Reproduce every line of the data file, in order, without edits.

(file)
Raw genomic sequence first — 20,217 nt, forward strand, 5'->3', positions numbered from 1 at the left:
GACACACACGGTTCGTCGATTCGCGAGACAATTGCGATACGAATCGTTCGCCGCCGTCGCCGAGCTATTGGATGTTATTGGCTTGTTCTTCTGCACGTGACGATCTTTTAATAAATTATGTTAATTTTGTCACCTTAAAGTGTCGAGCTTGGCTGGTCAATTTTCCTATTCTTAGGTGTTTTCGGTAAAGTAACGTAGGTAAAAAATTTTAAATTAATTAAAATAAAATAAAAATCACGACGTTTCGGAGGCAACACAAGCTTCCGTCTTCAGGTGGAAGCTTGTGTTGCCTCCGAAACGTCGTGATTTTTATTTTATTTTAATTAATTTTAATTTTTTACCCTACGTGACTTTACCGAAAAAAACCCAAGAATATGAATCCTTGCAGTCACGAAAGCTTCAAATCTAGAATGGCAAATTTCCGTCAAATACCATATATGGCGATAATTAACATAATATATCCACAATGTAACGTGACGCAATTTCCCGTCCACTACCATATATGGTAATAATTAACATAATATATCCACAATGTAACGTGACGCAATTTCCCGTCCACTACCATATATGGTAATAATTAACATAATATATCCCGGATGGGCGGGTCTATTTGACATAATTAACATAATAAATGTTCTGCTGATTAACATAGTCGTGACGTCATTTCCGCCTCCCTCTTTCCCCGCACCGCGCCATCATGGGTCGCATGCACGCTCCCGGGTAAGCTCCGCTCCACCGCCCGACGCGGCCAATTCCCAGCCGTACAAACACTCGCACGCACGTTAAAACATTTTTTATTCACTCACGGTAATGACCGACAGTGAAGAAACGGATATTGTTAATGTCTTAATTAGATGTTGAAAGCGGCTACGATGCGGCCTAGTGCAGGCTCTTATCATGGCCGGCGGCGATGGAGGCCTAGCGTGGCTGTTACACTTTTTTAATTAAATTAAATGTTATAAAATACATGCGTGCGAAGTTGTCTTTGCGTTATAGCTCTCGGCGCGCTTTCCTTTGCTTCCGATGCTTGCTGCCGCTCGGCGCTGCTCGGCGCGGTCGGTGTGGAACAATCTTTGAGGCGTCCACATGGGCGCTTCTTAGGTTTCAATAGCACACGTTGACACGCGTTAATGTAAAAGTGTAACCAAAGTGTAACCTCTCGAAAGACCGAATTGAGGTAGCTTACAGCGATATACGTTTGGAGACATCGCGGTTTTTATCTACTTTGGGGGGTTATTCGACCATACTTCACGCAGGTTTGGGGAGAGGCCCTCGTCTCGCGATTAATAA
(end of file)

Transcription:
Raw genomic sequence first — 20,217 nt, forward strand, 5'->3', positions numbered from 1 at the left:
GACACACACGGTTCGTCGATTCGCGAGACAATTGCGATACGAATCGTTCGCCGCCGTCGCCGAGCTATTGGATGTTATTGGCTTGTTCTTCTGCACGTGACGATCTTTTAATAAATTATGTTAATTTTGTCACCTTAAAGTGTCGAGCTTGGCTGGTCAATTTTCCTATTCTTAGGTGTTTTCGGTAAAGTAACGTAGGTAAAAAATTTTAAATTAATTAAAATAAAATAAAAATCACGACGTTTCGGAGGCAACACAAGCTTCCGTCTTCAGGTGGAAGCTTGTGTTGCCTCCGAAACGTCGTGATTTTTATTTTATTTTAATTAATTTTAATTTTTTACCCTACGTGACTTTACCGAAAAAAACCCAAGAATATGAATCCTTGCAGTCACGAAAGCTTCAAATCTAGAATGGCAAATTTCCGTCAAATACCATATATGGCGATAATTAACATAATATATCCACAATGTAACGTGACGCAATTTCCCGTCCACTACCATATATGGTAATAATTAACATAATATATCCACAATGTAACGTGACGCAATTTCCCGTCCACTACCATATATGGTAATAATTAACATAATATATCCCGGATGGGCGGGTCTATTTGACATAATTAACATAATAAATGTTCTGCTGATTAACATAGTCGTGACGTCATTTCCGCCTCCCTCTTTCCCCGCACCGCGCCATCATGGGTCGCATGCACGCTCCCGGGTAAGCTCCGCTCCACCGCCCGACGCGGCCAATTCCCAGCCGTACAAACACTCGCACGCACGTTAAAACATTTTTTATTCACTCACGGTAATGACCGACAGTGAAGAAACGGATATTGTTAATGTCTTAATTAGATGTTGAAAGCGGCTACGATGCGGCCTAGTGCAGGCTCTTATCATGGCCGGCGGCGATGGAGGCCTAGCGTGGCTGTTACACTTTTTTAATTAAATTAAATGTTATAAAATACATGCGTGCGAAGTTGTCTTTGCGTTATAGCTCTCGGCGCGCTTTCCTTTGCTTCCGATGCTTGCTGCCGCTCGGCGCTGCTCGGCGCGGTCGGTGTGGAACAATCTTTGAGGCGTCCACATGGGCGCTTCTTAGGTTTCAATAGCACACGTTGACACGCGTTAATGTAAAAGTGTAACCAAAGTGTAACCTCTCGAAAGACCGAATTGAGGTAGCTTACAGCGATATACGTTTGGAGACATCGCGGTTTTTATCTACTTTGGGGGGTTATTCGACCATACTTCACGCAGGTTTGGGGAGAGGCCCTCGTCTCGCGATTAATAA